Thursday, October 31, 2013

Advice for Young Teachers From the Experts

This fall my third grade class had a wonderful experience with my wife's graduate students.  It was truly was Heidi calls Curricular Heaven.  We have had our respective classes connecting over the years.  Back when Heidi was teaching young undergrads in Elementary Education, my former students were pen-pals with hers, developing strong relations through writing.  I just reposted a story about that.

For the past several years, Heidi has taught her language arts methods classes right on our school campus.  We pair our students up for a semester long project we call Tall and Small Teachers.  We read together, write together, hang out and get to know each other.  All of these literacy engagements are perfect for a lot of reasons.  My students get to know an adult who listens and coaches and cares.  Heidi's graduate students, who will be doing their full-time student teaching next semester, get to really know how a third grader thinks and reads and writes.

Our final visit was last Tuesday.  The Tall Teachers created unique books for my students.  They are treasures.  The small teachers wrote letters for  their adults.  My suggestions were to share some memories, thank them for the good times and to give them advice.  After all, who better to give advice to a future teacher of young kids than a child?  I told my students as they got ready to write - Heidi and their university instructors can tell them what is important.  I can give them some ideas about how to teach well, "But you are the real experts.  You are the ones they will teach when they have a chance.  You know, more than the adults who are their teachers, what kids need in an effective teacher."

So they wrote.  The sound of their pencils pushing across their papers was just about all one could hear in our classroom for half an hour or forty minutes.  Most of the children took this responsibility very seriously.   Some of what they shared was very personal.  They remembered special books, jokes, when we had a picnic outside for lunch.  They remembered when the Tall Teachers helped them edit their animal articles and when they gave them written feedback on the memoirs they wrote in class.  And the advice the children wrote to their Tall Teachers was priceless.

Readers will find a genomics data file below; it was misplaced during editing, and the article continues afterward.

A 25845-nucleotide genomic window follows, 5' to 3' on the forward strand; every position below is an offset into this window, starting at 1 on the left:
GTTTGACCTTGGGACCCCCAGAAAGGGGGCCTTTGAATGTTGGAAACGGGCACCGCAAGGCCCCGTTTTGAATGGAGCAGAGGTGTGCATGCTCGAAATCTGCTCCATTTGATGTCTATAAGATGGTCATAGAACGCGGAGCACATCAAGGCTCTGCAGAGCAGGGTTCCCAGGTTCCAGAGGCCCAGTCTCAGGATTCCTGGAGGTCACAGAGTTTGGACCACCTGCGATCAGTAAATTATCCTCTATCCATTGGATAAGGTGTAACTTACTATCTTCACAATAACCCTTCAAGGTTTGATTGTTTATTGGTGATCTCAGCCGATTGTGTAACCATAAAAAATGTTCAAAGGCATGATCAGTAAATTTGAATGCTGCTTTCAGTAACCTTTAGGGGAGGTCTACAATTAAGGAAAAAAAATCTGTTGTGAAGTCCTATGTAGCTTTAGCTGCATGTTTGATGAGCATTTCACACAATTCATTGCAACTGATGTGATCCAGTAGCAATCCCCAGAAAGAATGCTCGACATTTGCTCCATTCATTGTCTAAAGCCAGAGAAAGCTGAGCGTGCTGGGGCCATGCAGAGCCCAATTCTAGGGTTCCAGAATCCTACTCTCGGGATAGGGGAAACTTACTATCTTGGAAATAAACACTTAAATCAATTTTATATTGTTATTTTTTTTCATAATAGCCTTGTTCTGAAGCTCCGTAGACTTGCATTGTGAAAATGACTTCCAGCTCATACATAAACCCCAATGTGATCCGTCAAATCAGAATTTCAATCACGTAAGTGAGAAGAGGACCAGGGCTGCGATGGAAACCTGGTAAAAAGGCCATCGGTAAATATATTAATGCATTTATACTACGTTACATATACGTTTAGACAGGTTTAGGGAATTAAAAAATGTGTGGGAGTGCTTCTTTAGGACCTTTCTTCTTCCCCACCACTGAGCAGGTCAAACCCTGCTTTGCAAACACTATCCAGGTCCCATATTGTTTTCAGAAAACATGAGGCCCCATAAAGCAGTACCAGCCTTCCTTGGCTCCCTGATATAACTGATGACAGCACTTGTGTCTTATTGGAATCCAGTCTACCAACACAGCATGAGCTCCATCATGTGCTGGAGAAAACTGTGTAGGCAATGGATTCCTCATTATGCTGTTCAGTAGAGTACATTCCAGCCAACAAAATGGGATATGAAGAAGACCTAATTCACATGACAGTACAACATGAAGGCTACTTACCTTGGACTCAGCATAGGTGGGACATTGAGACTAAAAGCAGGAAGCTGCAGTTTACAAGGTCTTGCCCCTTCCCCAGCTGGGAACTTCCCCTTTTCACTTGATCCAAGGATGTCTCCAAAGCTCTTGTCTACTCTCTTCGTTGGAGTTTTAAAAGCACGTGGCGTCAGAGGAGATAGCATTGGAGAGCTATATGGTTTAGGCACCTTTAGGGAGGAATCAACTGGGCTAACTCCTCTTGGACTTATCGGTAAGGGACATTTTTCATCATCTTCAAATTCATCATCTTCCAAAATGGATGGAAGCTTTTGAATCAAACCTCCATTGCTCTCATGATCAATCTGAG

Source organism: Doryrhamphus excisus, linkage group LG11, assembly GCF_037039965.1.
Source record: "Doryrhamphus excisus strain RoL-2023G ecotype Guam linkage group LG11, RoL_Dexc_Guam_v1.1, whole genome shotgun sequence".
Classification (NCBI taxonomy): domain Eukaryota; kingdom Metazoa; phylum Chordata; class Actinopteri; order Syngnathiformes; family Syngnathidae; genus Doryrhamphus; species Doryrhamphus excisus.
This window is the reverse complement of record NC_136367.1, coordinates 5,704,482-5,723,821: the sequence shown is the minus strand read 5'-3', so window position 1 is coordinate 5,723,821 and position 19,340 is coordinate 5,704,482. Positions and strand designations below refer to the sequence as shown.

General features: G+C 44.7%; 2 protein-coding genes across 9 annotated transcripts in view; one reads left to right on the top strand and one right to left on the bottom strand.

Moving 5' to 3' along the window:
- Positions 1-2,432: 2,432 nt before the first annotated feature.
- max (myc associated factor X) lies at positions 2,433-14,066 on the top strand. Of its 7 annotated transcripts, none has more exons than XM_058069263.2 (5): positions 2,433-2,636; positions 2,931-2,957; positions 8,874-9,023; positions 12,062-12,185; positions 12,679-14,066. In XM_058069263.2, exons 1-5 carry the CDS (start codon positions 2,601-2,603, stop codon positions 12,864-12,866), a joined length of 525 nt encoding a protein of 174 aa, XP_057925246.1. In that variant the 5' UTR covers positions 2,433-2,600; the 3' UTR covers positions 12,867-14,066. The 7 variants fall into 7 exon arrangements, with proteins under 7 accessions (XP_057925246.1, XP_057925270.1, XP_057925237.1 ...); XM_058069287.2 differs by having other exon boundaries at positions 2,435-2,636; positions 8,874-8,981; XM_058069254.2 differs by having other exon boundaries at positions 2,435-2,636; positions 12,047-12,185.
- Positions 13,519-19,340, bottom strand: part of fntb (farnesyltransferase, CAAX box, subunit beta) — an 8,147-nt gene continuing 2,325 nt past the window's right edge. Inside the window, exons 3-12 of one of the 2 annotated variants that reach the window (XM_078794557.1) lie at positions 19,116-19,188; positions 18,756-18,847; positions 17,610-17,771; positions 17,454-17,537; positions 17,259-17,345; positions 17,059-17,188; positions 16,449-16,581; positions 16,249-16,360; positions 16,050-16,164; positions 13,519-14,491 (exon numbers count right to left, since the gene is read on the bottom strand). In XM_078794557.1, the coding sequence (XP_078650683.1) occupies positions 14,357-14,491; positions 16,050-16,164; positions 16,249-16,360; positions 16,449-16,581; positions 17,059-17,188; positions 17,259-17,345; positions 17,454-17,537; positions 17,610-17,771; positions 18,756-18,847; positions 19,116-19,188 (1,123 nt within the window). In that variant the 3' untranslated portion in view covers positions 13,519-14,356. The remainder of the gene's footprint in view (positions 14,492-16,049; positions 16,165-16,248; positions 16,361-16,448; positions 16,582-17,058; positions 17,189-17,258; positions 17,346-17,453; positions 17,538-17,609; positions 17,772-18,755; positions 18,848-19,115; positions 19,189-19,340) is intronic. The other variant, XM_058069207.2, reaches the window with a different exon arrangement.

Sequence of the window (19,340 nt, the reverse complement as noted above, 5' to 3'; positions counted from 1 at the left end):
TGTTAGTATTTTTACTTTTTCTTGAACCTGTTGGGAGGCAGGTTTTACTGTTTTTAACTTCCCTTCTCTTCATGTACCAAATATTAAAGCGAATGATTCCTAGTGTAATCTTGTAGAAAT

I have published similar posts in the past where I posit that kids are wiser than grownups often give them credit for.  Hey, I work with these guys.  They are my best friends.  I have been doing it for 33 years now.  And my mom did it before me.  Even if you are not a teacher, you will probably think that this is some sage advice...

Don't act like you know everything and be honest.  Bond with your kids and have a good relationship...  Don't blow your top and yell at your kids.  Don't get aggravated with your kids...  Balance out teaching and fun.  Spend lots of fun time with your students.  Play with them at recess...  1st step - Be yourself.  2nd step - Don't tell a lie...  If a student doesn't understand something, take your time to teach them.  Try to be funny with your students.  When one of your students is sad, try to make them happy...  Write songs.  Do fun science things with your students...  Try not to be selfish or confusing...  Be fearless...   When you teach you should laugh when something's funny.  Or you should giggle.  Teachers should care about their kids and they should like their students.  Make interesting voices when you read stories...  Sing with your kids if you have the time...  Don't crack weak jokes - crack funny jokes...  Reads lots of books to your kids.  Answer the kids' questions.  Have animals in your classroom.  Play chess with your kids.  Eat lunch with your kids.  Love on your kids...    For your classroom you should have good books for the kids to read.  You should be prepared for anything otherwise you could have some hard times...  Be exuberant!  Know if somebody needs help...  Go deeply into any topic...  Be understanding about kids' feelings.  Remember that kids repeat the things that you do.  Treat your children the way you want to be treated...

I think we all need this advice from time to time.  Not just if you work with kids, for kids are people.  I mean we ALL need to be reminded to be kind every once in a while.  We all should remember the golden rule and how important play time is.  We should all laugh out loud and be ourselves.

And we should all be fearless.

We have magnificent brains, but we use a great deal of our brilliance to keep ourselves stuck and ignorant, to keep ourselves from not shining. We are so afraid of our beauty and radiance and brilliance because it scared the adults around us when we were children.
Patricia Sun 

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